Vinegar production requires three separate fermentation steps.
Fermentation takes place when yeast ‘eats’ sugars and turn the sugars into alcohol. This is the process by which grape juice becomes wine, apple juice becomes cider and malted barley becomes beer. While it is all the same process the type and quality of the raw material being fermented determines the quality of the wine/cider being produced.
Next, we introduce a bacteria called Aceterbacter. This bacteria ‘eats’ alcohol and produces Acetic acid. This is the process by which wine becomes Wine vinegar, apple cider becomes apple cider vinegar and beer becomes malt vinegar. The bacteria needs oxygen and produces heat as part of this process.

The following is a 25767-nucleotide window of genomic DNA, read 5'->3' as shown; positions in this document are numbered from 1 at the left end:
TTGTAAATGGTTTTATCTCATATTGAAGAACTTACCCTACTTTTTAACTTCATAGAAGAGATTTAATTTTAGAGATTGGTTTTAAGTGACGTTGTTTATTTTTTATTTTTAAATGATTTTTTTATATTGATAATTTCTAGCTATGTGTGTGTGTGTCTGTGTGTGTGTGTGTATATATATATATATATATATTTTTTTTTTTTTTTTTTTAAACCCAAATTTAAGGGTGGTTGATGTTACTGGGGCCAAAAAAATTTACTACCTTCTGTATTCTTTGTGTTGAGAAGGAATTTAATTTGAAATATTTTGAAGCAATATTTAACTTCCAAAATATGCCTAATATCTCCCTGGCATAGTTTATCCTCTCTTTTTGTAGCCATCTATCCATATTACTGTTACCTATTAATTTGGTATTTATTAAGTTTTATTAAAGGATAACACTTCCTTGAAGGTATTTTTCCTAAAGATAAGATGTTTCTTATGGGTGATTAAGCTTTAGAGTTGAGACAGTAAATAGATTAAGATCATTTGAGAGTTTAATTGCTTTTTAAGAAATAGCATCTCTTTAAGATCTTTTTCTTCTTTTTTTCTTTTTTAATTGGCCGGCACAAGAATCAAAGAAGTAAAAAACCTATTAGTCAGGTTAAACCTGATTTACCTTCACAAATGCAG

After acetic fermentation the vinegar is settled, possibly filtered, blended and aged in oak barrels. It may be sweetened or not depending on the style being made.
Lastly, after oak aging for several months or perhaps many years the vinegar is removed from the oak barrels, possibly blended, usually filtered and then bottled.